Gravestone of Sir John Johnson
Organization: Sir John Johnson Centennial Branch of the United Empire Loyalist Association of Canada
Address: 129 Church Street, Cowansville, QC J2K 1T9
Contact: Michel Racicot, mracicot001(a)sympatico.ca
Description: Gravestone of Sir John Johnson, 2nd Baronet of New York and United Empire Loyalist. Currently located at the Missisquoi Museum, Stanbridge East, QC
Year made: 1830
Made by: Unknown; Sacred to the memory of the Honourable Sir John Johnson who departed this life on the 4th Jan. 1830, aged 88 years
Provenance: Probably Montreal or St.-Jean-sur-Richelieu, Quebec
Size: 90 cm x 58.4 cm x 5 cm
Photos: Rachel Garber. Courtesy Missisquoi Historical Society
Gravestone of Sir John Johnson
Sir John Johnson, the only son of Sir William Johnson, 1st Baronet of New York, and his wife Mary de Wissenberg, was born in 1742 at Johnstown, in the Mohawk Valley, Province of New York. John Johnson spent most of his childhood at Fort Johnson (near Amsterdam) on the Mohawk River. He received his formal education at home and sporadically at the College and Academy of Philadelphia from 1757 to 1760.
At 13 he had served as a volunteer under the command of his father in the battle against the French at Lake George (Lac Saint-Sacrement) and accompanied him on expeditions to Niagara (near Youngstown, N.Y.) and Detroit. Sir John Johnson was a staunch supporter of the Crown and was contemptuous of anyone who dared disagree with royal policy.
Sir John succeeded to the Baronetcy on the death of his father in 1774, becoming the Second Baronet of New York. When the hostilities erupted in the British colonies, Sir John remained loyal to King George III. During the early years of the American revolution Sir John tried but failed to keep the Mohawk valley loyal to the British cause. In the spring of 1776, Johnson narrowly escaped a military detachment sent to arrest him.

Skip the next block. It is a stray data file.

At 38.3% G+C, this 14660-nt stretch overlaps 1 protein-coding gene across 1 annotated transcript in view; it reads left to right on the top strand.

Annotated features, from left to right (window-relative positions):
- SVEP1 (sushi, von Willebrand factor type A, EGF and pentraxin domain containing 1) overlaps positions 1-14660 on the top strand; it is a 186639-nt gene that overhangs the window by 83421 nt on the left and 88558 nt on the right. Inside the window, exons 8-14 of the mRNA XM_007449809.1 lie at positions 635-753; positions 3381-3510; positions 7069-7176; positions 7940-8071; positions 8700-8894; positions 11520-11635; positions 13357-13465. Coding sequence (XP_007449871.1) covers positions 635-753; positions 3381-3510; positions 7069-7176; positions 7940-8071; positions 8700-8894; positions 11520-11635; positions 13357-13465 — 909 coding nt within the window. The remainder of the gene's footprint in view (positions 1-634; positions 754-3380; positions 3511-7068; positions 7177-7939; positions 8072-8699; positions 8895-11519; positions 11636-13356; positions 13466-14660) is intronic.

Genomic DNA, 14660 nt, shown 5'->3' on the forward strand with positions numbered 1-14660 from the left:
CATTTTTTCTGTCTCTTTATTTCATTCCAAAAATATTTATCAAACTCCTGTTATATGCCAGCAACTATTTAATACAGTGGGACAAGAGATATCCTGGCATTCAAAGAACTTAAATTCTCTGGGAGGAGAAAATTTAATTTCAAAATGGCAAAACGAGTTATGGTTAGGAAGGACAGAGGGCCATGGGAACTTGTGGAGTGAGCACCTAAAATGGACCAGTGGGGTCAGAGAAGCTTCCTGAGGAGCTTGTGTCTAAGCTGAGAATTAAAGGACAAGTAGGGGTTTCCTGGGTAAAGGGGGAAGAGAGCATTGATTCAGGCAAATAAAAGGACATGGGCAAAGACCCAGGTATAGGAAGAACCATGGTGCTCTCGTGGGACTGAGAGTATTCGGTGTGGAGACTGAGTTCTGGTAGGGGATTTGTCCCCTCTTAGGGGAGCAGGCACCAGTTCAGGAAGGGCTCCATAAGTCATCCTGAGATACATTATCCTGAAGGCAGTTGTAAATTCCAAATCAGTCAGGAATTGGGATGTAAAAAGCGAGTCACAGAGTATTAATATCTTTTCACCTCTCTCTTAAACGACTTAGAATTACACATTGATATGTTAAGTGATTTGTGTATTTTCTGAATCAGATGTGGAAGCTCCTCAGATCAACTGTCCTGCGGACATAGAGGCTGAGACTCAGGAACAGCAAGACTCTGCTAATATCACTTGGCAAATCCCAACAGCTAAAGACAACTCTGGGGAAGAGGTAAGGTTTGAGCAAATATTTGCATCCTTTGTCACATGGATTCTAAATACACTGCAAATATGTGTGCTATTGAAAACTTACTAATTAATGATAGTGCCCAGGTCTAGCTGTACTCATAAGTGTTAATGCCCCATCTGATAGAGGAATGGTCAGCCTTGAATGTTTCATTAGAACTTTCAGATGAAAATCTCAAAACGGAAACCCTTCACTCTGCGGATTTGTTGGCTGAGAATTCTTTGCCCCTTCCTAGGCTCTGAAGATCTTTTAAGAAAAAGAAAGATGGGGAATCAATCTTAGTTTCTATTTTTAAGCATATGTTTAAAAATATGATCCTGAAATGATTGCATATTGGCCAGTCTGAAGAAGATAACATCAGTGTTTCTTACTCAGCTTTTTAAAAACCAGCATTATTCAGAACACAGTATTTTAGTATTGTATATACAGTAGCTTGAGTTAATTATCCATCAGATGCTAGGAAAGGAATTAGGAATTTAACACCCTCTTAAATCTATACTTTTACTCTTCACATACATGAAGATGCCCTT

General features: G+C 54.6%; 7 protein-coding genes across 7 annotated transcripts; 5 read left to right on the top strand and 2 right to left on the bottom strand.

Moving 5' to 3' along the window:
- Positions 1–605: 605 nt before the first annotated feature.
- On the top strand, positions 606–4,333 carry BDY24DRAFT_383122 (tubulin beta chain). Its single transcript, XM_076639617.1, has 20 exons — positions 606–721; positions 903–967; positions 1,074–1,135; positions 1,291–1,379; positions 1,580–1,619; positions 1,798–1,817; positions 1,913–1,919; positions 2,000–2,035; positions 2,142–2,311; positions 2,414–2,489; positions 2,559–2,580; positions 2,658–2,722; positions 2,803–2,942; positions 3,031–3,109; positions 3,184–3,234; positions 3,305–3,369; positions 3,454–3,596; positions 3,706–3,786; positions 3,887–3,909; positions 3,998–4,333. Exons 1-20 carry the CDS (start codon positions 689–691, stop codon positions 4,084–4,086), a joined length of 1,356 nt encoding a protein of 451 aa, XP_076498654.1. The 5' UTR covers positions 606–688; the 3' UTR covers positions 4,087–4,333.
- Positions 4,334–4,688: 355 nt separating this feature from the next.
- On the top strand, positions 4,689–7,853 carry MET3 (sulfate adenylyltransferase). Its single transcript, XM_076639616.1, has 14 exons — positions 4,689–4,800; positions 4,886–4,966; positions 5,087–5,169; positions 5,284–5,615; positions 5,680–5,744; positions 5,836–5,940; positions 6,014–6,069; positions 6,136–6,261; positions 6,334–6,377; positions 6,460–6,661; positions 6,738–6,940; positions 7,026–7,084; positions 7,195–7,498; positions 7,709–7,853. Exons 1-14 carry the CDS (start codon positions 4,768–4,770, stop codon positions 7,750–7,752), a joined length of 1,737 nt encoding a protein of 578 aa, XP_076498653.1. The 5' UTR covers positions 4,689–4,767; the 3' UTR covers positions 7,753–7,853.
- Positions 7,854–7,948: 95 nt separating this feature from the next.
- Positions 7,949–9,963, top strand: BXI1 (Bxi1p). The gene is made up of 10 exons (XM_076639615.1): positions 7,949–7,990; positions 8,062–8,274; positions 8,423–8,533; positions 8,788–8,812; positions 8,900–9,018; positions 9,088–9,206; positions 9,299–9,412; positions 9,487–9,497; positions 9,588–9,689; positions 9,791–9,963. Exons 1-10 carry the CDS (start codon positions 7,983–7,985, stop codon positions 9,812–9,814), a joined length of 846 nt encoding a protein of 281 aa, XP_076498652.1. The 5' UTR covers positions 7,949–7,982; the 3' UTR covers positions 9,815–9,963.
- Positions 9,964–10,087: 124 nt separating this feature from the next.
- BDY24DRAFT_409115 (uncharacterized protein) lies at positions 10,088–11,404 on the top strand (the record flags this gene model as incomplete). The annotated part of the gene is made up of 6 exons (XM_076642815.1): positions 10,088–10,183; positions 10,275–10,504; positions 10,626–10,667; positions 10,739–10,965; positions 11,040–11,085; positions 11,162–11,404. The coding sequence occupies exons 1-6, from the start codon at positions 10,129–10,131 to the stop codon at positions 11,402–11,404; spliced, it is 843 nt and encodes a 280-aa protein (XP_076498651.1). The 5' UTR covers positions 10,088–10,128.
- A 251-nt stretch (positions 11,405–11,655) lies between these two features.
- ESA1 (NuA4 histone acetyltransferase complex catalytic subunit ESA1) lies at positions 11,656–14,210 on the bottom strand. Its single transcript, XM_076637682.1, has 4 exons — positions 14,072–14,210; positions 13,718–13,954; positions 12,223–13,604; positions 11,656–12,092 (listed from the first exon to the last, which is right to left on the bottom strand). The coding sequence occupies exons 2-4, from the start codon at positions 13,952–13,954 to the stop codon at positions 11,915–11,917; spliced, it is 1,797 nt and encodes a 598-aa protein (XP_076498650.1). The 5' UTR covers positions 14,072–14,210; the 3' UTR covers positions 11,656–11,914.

When he arrived in Montreal, Sir John formed the King’s Royal Regiment of New York. A commission dated March 14, 1782, gave Johnson the title of “Superintendent General and Inspector General of the Six Nations Indians and those in the Province of Quebec.” During his long association with the First Nations, he never failed to champion their cause and to demonstrate his concern for their interests and rights. He was, as well, the defender and friend of the loyalists in the province.
When the American Revolution ended, it was Sir John who was assigned the task of settling the Loyalists into their new homes. He organized and supervised the settlement in 1784 of the Loyalists on the upper St. Lawrence and the Bay of Quinte, and by so doing, became the founder of the Province of Ontario. He is considered to be the foremost of the United Empire Loyalists in Canada.
Johnson put a great deal of effort into the acquisition of property. He owned land in Lachine, Montreal, Kingston, Cornwall, and large tracts on Lake St. Francis and the Raisin River, at Gananoque, and on Amherst Island. In 1795 he purchased the seigneury of Monnoir, roughly 84,000 acres, and a few years later the seigneury of Argenteuil, about 54,000 acres.